<cfcomponent hint="Provides foobar functionality">
    <cffunction name="init" returntype="any">
       <return this />

    <cffunction name="implementThis" returntype="any">
       <cfreturn true />

These are just some quick pseudo-code examples coded for brevity, but you get the idea.

As I started to question the usefulness of interfaces in ColdFusion in light of the way a lot of people are already doing them, I began to realize that the implementation of an interface tag or attribute to CFCs would not really offer any technical advantages at a runtime level, so largely their implementation is only a semantic difference.

In Java, one of the main advantages to using an interface is that it does compile-time checking to make sure that classes implementing interfaces follow the contract dictated by the interface as well as the full method signature of required arguments. As ColdFusion is a dynamically typed language, there really isn't a good way to do compile-time checking of interfaces. It is also impossible to do a full method signature of an object at compile time because of the nature of dynamically typing - the full signature of an object can change at runtime because of the flexibility inherent in dynamically typed languages.

One of the reasons I decided to write about this is that it's a subject that has been debated heavily in the community as a needed feature for the upcoming ColdFusion 8, currently code-named Scorpio. BlueDragon 7, currently in beta, does include an implementation of interfaces. I wrote a shortened preview version of this article on my blog, which drew some valuable dialog, in particular from Vince Bonfanti, the CEO of New Atlanta.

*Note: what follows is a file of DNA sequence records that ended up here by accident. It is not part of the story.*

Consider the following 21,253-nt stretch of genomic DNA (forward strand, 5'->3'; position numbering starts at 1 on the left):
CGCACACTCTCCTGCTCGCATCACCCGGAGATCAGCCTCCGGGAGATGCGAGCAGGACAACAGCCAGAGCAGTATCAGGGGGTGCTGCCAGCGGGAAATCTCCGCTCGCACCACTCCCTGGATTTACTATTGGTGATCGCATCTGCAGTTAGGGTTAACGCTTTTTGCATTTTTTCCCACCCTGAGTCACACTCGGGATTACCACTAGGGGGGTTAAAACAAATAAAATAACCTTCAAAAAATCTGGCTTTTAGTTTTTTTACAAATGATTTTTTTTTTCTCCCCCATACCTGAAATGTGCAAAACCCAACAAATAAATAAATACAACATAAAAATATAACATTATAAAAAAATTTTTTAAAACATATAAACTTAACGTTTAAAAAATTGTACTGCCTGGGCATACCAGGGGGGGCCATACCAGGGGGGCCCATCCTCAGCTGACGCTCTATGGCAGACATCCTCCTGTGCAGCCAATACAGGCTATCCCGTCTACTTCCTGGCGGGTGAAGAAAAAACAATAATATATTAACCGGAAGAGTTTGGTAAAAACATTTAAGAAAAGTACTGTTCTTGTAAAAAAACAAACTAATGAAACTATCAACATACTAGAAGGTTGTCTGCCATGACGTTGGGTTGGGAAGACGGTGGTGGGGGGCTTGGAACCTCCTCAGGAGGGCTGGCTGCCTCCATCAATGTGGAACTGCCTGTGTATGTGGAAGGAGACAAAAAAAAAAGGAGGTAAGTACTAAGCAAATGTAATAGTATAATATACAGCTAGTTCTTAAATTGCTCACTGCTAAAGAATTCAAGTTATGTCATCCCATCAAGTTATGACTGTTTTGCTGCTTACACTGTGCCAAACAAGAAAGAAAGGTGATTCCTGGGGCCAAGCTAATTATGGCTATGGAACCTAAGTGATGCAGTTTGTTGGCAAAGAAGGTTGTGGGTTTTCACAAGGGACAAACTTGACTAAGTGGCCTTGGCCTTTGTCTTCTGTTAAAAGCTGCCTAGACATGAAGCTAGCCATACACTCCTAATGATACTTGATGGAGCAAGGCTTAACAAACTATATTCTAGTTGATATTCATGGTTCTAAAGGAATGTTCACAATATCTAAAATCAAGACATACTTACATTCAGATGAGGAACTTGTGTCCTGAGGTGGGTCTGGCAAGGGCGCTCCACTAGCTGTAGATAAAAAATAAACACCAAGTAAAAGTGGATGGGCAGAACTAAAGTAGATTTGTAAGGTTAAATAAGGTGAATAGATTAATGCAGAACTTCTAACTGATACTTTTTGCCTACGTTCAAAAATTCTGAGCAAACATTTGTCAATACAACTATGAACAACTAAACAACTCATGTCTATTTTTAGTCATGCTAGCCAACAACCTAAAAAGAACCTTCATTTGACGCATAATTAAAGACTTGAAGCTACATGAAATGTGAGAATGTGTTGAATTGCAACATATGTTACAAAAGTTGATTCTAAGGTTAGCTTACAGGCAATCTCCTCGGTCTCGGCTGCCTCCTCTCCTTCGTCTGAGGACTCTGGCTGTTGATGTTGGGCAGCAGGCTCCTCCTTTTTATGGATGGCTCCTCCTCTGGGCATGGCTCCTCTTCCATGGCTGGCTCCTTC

Vince discussed the nature in which interfaces are implemented in BlueDragon, which I think are technically sound and the way I would personally attempt to add interfaces into a dynamically typed language. However, any sort of interface implementation in a dynamic language such as ColdFusion are only semantics because you can't check the full method signature of an object until runtime, rather than at compile time as you can with static languages. While I do concur that the syntax is cleaner than in the example I provided earlier, I disagree in principle that it's a true interface. A counter-example I provided is how many developers using the open language Python have proposed interfaces over the years, but it's never been implemented for the reasons I've cited as well as due to disagreements in the syntax of its proposed implementation, among other reasons.

Due to the nature of dynamically typed languages, the implementation of interfaces in ColdFusion would not prevent someone from breaking the contract of an interface at runtime. Any implementation of interfaces in the CFML language would essentially only represent a difference in semantics to other ways already available to implement interface-like objects without providing the safety that interfaces should provide. There are bigger problems to solve and better features to implement in the next version of ColdFusion than interfaces.

More Stories By Brandon Harper

Brandon Harper has been programming in ColdFusion since 1998 and also actively writes applications in Python and Java. He is currently a Senior Software Developer at Acxiom where he works on an enterprise service platform which powers their risk mitigation products. Brandon was also a technical editor for Inside ColdFusion MX, and maintains a blog at devnulled.com.